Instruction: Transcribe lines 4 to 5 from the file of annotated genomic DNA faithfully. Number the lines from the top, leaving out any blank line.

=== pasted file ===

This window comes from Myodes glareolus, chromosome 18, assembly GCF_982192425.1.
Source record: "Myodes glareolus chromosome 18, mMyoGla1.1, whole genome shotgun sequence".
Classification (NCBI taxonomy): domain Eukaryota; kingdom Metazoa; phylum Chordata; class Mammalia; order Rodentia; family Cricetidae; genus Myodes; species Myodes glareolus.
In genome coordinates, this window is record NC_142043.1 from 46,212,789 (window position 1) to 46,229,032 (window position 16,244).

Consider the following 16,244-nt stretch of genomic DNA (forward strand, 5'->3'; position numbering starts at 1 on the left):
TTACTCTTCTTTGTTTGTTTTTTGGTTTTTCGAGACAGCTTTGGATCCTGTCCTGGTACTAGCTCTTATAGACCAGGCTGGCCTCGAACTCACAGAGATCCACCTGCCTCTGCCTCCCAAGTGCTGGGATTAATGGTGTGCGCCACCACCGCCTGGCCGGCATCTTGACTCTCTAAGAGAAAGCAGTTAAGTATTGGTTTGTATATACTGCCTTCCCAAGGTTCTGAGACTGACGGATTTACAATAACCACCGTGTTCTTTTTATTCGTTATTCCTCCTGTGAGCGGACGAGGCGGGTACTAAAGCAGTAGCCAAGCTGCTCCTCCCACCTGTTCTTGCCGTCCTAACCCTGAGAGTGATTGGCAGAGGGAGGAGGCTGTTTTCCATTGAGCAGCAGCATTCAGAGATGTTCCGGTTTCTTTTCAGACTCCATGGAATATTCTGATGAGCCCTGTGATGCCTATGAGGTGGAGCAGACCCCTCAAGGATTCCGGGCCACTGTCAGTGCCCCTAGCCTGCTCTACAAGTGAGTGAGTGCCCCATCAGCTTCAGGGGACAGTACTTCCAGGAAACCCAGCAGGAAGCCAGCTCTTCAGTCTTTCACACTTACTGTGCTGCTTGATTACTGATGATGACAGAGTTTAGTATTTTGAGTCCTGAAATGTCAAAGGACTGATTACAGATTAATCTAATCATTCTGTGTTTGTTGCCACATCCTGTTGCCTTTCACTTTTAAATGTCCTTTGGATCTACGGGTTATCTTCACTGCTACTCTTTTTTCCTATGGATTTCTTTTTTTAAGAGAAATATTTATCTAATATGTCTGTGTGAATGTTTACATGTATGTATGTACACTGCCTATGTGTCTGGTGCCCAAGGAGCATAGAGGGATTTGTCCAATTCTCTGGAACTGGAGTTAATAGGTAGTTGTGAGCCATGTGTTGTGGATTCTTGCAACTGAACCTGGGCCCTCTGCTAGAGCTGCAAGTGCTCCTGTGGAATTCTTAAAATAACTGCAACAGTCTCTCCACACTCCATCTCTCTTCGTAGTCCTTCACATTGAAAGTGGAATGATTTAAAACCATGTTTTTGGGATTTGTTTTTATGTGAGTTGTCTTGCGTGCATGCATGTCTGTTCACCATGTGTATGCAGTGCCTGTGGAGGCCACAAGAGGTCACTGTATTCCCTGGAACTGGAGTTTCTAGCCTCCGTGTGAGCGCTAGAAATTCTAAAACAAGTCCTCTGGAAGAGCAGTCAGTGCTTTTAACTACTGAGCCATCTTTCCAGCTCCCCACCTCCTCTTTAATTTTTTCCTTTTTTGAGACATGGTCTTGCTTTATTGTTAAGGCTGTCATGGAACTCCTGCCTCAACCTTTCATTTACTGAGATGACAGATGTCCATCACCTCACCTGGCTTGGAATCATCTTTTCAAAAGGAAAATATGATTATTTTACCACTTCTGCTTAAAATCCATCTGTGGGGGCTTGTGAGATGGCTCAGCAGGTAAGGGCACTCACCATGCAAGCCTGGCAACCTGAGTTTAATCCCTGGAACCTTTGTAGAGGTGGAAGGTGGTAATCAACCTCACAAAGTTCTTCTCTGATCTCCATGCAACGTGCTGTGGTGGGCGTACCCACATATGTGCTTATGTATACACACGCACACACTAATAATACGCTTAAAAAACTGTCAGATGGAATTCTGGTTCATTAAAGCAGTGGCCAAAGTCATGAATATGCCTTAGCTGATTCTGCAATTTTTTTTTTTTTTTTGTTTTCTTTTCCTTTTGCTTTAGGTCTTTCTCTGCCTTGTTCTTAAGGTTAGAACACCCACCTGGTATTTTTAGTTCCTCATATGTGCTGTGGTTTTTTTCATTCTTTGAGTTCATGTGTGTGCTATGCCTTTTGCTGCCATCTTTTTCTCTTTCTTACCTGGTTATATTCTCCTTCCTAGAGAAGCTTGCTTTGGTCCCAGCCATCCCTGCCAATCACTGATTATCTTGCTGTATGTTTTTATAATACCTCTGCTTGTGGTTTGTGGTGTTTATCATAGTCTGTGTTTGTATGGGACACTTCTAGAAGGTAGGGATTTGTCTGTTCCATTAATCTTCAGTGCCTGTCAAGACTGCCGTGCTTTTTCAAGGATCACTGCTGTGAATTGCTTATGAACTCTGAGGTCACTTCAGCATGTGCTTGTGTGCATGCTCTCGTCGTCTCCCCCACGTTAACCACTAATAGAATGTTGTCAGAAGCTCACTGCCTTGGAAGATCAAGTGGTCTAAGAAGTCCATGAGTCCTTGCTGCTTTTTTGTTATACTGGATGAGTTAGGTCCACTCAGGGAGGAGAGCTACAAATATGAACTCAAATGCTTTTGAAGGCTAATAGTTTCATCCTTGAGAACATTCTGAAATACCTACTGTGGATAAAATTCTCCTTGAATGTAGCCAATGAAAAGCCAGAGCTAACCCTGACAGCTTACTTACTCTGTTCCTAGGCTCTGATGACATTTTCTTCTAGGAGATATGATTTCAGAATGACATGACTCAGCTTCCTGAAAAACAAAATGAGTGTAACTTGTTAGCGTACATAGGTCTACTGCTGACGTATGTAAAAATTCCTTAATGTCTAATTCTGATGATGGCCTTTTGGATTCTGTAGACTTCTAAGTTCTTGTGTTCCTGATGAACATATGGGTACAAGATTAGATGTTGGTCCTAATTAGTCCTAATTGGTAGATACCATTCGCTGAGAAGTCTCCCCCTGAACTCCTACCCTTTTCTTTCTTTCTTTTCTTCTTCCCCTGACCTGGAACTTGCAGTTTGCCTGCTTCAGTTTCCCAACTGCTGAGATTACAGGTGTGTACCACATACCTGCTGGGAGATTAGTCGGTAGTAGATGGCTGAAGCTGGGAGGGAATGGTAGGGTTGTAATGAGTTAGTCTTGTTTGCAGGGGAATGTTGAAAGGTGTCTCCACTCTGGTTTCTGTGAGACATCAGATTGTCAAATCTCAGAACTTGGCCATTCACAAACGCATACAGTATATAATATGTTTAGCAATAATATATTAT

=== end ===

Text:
In genome coordinates, this window is record NC_142043.1 from 46,212,789 (window position 1) to 46,229,032 (window position 16,244).

Consider the following 16,244-nt stretch of genomic DNA (forward strand, 5'->3'; position numbering starts at 1 on the left):